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South Carolina Governor Admits to Affair; New Violence in Iran

Aired June 24, 2009 - 22:00   ET


ANDERSON COOPER, CNN ANCHOR: We're coming to you from Paris tonight for a very good reason, which we will going to a bit later.

Regarding our top story, this is a place where politicians committing marital infidelity rarely gets more than a Gallic shrug, not the situation back home. It is very different tonight.

South Carolina's governor reveals why he vanished, admits to a long-distance love affair, and asks forgiveness. But that's not all -- his wife now firing back, Internet love letters surface, and the Republican Party reels from the second infidelity scandal this month, both from men who made family values a big part of their political message.

Also ahead tonight, the picture in Iran darkens. You just saw some of it on Larry's program, protesters often outnumbered by police and now the dreaded Revolutionary Guard, brutal beatings, forced TV confessions, and a supreme leader who refuses to soften his very tough line -- all of that in the hour ahead.

We begin with the latest from Governor Mark Sanford. It is a story that is both stranger than fiction and as old and true as human nature. After vanishing without a trace last Thursday, South Carolina's Governor Sanford resurfaced today.

Standing in the hot lights, facing the cameras, his wife and four children not by his side, he shoots down the cover story that the -- he was hiking the Appalachian Trail and tells the world he's just back from Buenos Aires, Argentina. That's where the governor has been with a woman with whom he admits he's been having an affair.

His confession, dramatic. He resigns as head of the Republican Governors Association, but -- and this is important -- right now is hoping to stay on as governor.

His wife is speaking out tonight. His party's doing damage control. We have got all the angles tonight.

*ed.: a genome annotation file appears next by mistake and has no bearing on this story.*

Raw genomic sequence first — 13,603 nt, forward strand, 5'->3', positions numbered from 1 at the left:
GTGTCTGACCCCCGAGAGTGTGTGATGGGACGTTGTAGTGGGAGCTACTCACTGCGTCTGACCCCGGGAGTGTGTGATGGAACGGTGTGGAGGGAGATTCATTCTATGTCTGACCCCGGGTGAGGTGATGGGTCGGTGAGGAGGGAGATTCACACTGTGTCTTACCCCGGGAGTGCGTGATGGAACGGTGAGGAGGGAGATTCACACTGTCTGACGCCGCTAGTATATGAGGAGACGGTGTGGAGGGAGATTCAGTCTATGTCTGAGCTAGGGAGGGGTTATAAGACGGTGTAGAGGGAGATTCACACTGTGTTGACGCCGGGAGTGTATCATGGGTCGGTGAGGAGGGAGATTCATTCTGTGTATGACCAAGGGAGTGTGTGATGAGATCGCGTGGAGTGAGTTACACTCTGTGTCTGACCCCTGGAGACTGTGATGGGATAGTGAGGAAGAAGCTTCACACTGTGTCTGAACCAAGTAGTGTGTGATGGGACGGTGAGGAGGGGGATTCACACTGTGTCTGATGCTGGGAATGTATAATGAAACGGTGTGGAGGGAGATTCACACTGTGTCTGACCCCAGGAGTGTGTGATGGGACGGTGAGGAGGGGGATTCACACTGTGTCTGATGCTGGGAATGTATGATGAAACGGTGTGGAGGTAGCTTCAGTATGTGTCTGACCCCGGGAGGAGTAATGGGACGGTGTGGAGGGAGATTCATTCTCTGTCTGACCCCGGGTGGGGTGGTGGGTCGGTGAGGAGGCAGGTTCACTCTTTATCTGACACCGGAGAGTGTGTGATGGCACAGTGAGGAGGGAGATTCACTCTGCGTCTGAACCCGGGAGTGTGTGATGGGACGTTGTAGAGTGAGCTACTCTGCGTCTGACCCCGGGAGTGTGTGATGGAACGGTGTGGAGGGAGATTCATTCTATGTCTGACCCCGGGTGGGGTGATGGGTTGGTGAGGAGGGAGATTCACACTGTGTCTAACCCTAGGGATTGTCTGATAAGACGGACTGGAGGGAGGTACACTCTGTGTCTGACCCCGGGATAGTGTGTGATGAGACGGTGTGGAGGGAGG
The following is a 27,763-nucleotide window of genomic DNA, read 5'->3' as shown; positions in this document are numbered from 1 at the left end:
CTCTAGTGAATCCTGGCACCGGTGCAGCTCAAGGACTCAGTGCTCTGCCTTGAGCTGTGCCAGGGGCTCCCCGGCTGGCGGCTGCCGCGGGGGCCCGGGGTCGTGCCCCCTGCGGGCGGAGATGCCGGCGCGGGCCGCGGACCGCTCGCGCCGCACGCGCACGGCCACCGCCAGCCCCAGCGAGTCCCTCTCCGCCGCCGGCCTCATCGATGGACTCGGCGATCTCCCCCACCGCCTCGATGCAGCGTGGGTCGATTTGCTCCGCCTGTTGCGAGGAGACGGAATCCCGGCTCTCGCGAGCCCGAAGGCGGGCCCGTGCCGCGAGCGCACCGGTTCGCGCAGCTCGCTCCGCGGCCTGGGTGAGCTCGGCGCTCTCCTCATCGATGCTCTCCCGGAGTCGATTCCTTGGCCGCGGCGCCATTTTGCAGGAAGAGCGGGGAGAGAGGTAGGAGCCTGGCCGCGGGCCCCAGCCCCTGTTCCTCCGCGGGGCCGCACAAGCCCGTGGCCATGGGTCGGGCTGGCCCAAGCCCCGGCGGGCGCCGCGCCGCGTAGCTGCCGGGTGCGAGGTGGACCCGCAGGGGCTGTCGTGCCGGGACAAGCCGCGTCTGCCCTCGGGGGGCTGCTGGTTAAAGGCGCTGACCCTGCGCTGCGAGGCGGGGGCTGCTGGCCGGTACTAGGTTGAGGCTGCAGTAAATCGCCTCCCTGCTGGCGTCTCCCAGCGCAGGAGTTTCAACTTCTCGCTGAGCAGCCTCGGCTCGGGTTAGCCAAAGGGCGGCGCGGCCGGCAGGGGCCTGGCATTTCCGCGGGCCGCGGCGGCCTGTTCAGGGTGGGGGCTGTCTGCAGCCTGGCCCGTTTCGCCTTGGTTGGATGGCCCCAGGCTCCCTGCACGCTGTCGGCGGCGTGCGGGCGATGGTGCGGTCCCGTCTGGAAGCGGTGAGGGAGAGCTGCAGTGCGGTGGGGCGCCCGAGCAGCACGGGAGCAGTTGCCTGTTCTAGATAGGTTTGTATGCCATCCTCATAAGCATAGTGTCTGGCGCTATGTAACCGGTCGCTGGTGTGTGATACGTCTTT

First, though, Governor Sanford's stunning story in his own words.


GOV. MARK SANFORD (R), SOUTH CAROLINA: And so let me lay out that larger story that has attracted so many of you all here. I'm a bottom-line kind of -- kind of guy. I will lay it out. It's going to hurt, and we'll let the chips fall where they may. In so doing, let me first of all apologize to my wife Jenny and our four great boys, Marshall, Landon, Bolton, and Blake, for letting them down.

One of the primary roles, well before being a governor, is being a father to those four boys who are absolute jewels and blessings that I have let down in a profound way. And I apologize to them.

And I don't like apologizing in this realm, but, given the immediacy of you all's wanting to visit and my proximity to them, this is the first step in what will be a very long process on that front.

I would secondly say to Jenny, anybody who has observed her over the last 20 years of my life knows how closely she has stood by my side, in campaign after campaign after campaign and literally being my campaign manager, and in raising those four boys and in a whole host of other things throughout the lives that we've built together.

I would also apologize to my staff because, as much as I did talk about going to the Appalachian Trail -- that was one of the original scenarios that I had thrown out to Mary Neil (ph) -- that isn't where I ended up.

And so I let them down by created a fiction with record to where I was going, which means that I had then in turn, given as much they relied on that information, let down people that I represent across this state.